The government should warn physicians and women that cigarette smoking by users of oral contraceptives "markedly increases the risk" of suffering diseases of the heart and blood vessels, a Food and Drug Administration advisory panel told the FDA yesterday.

The Advisory Committee on Obstetrics and Gynecology recommended that the warning be incorporated in a typographically prominet box in the official labeling for doctors.

The proposed text says that the risk of serious cardiovascular side effects occurs "especially in women older than 35" who smoke on the pill. "Women who smoke and who wish to use oral contraceptives should be advised to stop smoking," the draft says.

The committee also recommended that similar language be included in a new brochure for users which is now being put in final form. Doctors and pharmacists would be required to provide the brochure each time a pill prescription is written or refilled. Current users a number an estimated 7 million to 10 million in the United States alone.

Dr. Edwin M. Ortiz, director of the FDA Bureau of Drugs unit responsible for the pill, told a reporter that he expects the agency will approve the recommendation, both as to the physician labeling and the patient brochure.

FDA Commissioner Donald Kennedy, in an interview Wednesday, said that the brochure will be in use "by the end of the year."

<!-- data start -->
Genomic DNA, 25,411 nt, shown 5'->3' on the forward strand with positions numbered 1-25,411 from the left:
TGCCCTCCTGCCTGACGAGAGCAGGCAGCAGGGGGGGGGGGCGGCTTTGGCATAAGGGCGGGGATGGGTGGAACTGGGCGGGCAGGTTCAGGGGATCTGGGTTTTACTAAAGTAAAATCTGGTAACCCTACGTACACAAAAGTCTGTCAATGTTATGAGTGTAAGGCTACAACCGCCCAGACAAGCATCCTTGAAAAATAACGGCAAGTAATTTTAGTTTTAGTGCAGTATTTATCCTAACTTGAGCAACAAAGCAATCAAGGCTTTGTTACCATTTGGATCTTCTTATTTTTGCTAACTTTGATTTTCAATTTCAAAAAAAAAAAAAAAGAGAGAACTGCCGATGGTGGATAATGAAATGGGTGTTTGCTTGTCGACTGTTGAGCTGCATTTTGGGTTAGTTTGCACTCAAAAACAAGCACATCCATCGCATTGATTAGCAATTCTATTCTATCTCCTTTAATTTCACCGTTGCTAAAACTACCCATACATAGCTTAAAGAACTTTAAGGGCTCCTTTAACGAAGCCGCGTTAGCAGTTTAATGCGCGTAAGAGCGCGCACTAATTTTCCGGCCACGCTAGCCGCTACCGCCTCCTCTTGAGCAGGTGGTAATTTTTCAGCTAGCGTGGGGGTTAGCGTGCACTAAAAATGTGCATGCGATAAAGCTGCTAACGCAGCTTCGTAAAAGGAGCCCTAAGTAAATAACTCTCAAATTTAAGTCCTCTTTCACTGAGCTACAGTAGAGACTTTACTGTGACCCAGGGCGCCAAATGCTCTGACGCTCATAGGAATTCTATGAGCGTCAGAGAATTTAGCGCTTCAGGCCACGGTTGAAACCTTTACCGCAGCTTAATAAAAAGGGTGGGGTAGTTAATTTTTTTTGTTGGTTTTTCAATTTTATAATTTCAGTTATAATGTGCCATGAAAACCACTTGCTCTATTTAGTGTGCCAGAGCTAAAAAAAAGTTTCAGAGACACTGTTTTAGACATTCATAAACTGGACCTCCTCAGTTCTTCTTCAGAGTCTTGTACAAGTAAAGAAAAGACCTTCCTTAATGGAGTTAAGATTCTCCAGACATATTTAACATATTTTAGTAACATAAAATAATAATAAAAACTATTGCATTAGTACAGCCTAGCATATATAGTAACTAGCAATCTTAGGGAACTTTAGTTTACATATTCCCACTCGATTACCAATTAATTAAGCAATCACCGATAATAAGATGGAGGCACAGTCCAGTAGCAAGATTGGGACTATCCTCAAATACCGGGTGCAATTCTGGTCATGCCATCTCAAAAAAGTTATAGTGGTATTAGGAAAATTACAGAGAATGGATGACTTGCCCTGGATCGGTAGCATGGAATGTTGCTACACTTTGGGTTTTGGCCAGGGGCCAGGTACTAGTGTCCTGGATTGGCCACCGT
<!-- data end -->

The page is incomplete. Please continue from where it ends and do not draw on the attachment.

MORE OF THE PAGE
The smoking warning will reflect results of three studies completed within the last eight months.

The most recent data came in October from England, where the Royal College of General Practitioners has been evaluating oral contraception in 46,000 women of childbearing age, half of them users and half of them controls - nonusers studied for comparison since 1968.

In a report in the Oct. 8 Lancet, a medical journal published in London, Dr. Valerie Beral said that among nonsmokers, the death rate from circulaltory diseases per 100,000 women per year was 13.8 for pill users - 4.7 times the rate for nonusers. Among smokers, the mortality rate for users was 39.5 - almost triple that for non-smokers on the pill - and 4.4 times that for smokers who didn't take the pill.

The pill/smoking association began to emerge in May 1975, when another British study established a link between the pill and heart attacks.

Five months later, a biostatistician for the foundation-funded, New York based Population Council, Anrudh K. Jain, told a reporter that a tentative analysis of the British data showed the heart-attack risk to be especially high in smokers.

In a final analysis last March, he drew these key conclusions from the 1975 data:

In the 40.44, age range, the rate of fatal heart attacks per 100,000 women per year is 10.7 among pill users who don't smoke, compared with 62 among pill users who smoke. The rate for women in the same age group who neither smoke nor take the pill is 7.4, compared with 15.9 for smokers who don't use oral contraceptives.

Pill-users in their 40s who are heavy smokers - more than 15 cigarettes a day - suffer fatal heart attacks at a rate nearly 12 times higher than similar women who neither smoke nor use the pill. The rate for the heavy smokers is 83 per 100,000.